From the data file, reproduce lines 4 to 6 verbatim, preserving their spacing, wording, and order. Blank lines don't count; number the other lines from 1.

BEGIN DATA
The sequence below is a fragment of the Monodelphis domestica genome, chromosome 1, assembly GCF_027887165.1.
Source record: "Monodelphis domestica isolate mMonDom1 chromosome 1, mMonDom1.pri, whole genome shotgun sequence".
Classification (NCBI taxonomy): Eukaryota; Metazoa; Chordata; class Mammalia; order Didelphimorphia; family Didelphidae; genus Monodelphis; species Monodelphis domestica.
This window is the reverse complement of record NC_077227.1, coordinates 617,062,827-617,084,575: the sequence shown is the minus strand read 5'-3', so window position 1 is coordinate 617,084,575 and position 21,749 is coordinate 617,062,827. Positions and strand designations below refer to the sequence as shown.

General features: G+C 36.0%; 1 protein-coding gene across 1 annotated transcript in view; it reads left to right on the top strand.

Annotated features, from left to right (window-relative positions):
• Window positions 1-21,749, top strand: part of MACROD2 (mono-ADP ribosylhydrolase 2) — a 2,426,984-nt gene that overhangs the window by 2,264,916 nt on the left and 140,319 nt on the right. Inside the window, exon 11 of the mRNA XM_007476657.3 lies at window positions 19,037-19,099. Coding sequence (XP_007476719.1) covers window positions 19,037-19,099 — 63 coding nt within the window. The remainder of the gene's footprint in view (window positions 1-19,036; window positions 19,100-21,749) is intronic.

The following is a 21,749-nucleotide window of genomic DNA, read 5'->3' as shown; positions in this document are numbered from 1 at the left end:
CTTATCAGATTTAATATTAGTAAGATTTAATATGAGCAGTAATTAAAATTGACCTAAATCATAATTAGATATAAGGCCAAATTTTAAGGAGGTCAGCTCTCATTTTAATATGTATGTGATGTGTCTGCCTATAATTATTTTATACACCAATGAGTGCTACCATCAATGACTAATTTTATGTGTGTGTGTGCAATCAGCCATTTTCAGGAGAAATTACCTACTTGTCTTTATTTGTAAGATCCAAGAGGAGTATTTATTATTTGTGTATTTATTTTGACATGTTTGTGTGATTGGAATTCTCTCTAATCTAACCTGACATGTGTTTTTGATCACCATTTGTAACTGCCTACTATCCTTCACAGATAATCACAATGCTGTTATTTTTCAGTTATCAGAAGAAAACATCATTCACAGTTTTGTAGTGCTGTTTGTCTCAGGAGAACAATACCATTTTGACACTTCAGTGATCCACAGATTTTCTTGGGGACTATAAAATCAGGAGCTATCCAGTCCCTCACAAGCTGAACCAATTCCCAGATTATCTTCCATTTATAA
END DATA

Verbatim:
This window is the reverse complement of record NC_077227.1, coordinates 617,062,827-617,084,575: the sequence shown is the minus strand read 5'-3', so window position 1 is coordinate 617,084,575 and position 21,749 is coordinate 617,062,827. Positions and strand designations below refer to the sequence as shown.

General features: G+C 36.0%; 1 protein-coding gene across 1 annotated transcript in view; it reads left to right on the top strand.

Annotated features, from left to right (window-relative positions):